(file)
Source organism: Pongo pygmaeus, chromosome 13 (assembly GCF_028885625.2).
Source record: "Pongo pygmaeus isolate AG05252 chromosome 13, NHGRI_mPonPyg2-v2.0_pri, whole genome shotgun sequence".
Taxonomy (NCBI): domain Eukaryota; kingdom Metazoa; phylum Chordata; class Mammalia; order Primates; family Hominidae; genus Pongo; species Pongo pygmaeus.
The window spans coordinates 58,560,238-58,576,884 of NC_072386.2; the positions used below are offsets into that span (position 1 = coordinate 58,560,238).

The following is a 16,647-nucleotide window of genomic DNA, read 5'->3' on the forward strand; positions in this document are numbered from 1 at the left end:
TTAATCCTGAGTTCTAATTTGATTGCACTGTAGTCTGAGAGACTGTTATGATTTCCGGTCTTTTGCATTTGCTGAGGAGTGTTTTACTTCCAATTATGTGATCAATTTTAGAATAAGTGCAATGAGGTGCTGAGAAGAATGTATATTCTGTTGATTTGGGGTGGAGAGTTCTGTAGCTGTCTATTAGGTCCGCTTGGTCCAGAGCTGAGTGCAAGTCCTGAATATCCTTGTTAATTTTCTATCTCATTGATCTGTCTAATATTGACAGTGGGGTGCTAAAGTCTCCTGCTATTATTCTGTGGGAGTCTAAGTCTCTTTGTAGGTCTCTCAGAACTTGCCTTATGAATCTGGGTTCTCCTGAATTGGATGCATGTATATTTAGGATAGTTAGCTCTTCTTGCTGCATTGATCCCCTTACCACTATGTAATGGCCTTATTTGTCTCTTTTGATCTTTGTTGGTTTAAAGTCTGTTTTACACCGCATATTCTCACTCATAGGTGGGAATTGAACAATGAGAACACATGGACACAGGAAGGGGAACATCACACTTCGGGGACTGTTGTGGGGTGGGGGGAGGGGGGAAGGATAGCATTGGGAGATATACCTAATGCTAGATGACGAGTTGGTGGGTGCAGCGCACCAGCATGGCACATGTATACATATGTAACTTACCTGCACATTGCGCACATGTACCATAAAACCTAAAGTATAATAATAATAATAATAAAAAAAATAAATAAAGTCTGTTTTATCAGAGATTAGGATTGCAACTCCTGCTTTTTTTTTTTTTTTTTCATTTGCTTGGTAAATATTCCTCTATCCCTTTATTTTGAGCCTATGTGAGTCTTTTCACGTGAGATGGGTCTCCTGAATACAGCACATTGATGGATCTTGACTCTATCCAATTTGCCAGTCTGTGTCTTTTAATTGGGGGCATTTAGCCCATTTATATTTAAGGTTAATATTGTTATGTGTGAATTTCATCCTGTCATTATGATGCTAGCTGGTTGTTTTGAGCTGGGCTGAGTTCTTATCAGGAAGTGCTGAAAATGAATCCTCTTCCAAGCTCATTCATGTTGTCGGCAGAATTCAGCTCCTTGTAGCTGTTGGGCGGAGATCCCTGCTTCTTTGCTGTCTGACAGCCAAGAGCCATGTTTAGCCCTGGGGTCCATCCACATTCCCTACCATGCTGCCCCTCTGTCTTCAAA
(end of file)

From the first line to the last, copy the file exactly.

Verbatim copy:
Source organism: Pongo pygmaeus, chromosome 13 (assembly GCF_028885625.2).
Source record: "Pongo pygmaeus isolate AG05252 chromosome 13, NHGRI_mPonPyg2-v2.0_pri, whole genome shotgun sequence".
Taxonomy (NCBI): domain Eukaryota; kingdom Metazoa; phylum Chordata; class Mammalia; order Primates; family Hominidae; genus Pongo; species Pongo pygmaeus.
The window spans coordinates 58,560,238-58,576,884 of NC_072386.2; the positions used below are offsets into that span (position 1 = coordinate 58,560,238).

The following is a 16,647-nucleotide window of genomic DNA, read 5'->3' on the forward strand; positions in this document are numbered from 1 at the left end:
TTAATCCTGAGTTCTAATTTGATTGCACTGTAGTCTGAGAGACTGTTATGATTTCCGGTCTTTTGCATTTGCTGAGGAGTGTTTTACTTCCAATTATGTGATCAATTTTAGAATAAGTGCAATGAGGTGCTGAGAAGAATGTATATTCTGTTGATTTGGGGTGGAGAGTTCTGTAGCTGTCTATTAGGTCCGCTTGGTCCAGAGCTGAGTGCAAGTCCTGAATATCCTTGTTAATTTTCTATCTCATTGATCTGTCTAATATTGACAGTGGGGTGCTAAAGTCTCCTGCTATTATTCTGTGGGAGTCTAAGTCTCTTTGTAGGTCTCTCAGAACTTGCCTTATGAATCTGGGTTCTCCTGAATTGGATGCATGTATATTTAGGATAGTTAGCTCTTCTTGCTGCATTGATCCCCTTACCACTATGTAATGGCCTTATTTGTCTCTTTTGATCTTTGTTGGTTTAAAGTCTGTTTTACACCGCATATTCTCACTCATAGGTGGGAATTGAACAATGAGAACACATGGACACAGGAAGGGGAACATCACACTTCGGGGACTGTTGTGGGGTGGGGGGAGGGGGGAAGGATAGCATTGGGAGATATACCTAATGCTAGATGACGAGTTGGTGGGTGCAGCGCACCAGCATGGCACATGTATACATATGTAACTTACCTGCACATTGCGCACATGTACCATAAAACCTAAAGTATAATAATAATAATAATAAAAAAAATAAATAAAGTCTGTTTTATCAGAGATTAGGATTGCAACTCCTGCTTTTTTTTTTTTTTTTTCATTTGCTTGGTAAATATTCCTCTATCCCTTTATTTTGAGCCTATGTGAGTCTTTTCACGTGAGATGGGTCTCCTGAATACAGCACATTGATGGATCTTGACTCTATCCAATTTGCCAGTCTGTGTCTTTTAATTGGGGGCATTTAGCCCATTTATATTTAAGGTTAATATTGTTATGTGTGAATTTCATCCTGTCATTATGATGCTAGCTGGTTGTTTTGAGCTGGGCTGAGTTCTTATCAGGAAGTGCTGAAAATGAATCCTCTTCCAAGCTCATTCATGTTGTCGGCAGAATTCAGCTCCTTGTAGCTGTTGGGCGGAGATCCCTGCTTCTTTGCTGTCTGACAGCCAAGAGCCATGTTTAGCCCTGGGGTCCATCCACATTCCCTACCATGCTGCCCCTCTGTCTTCAAA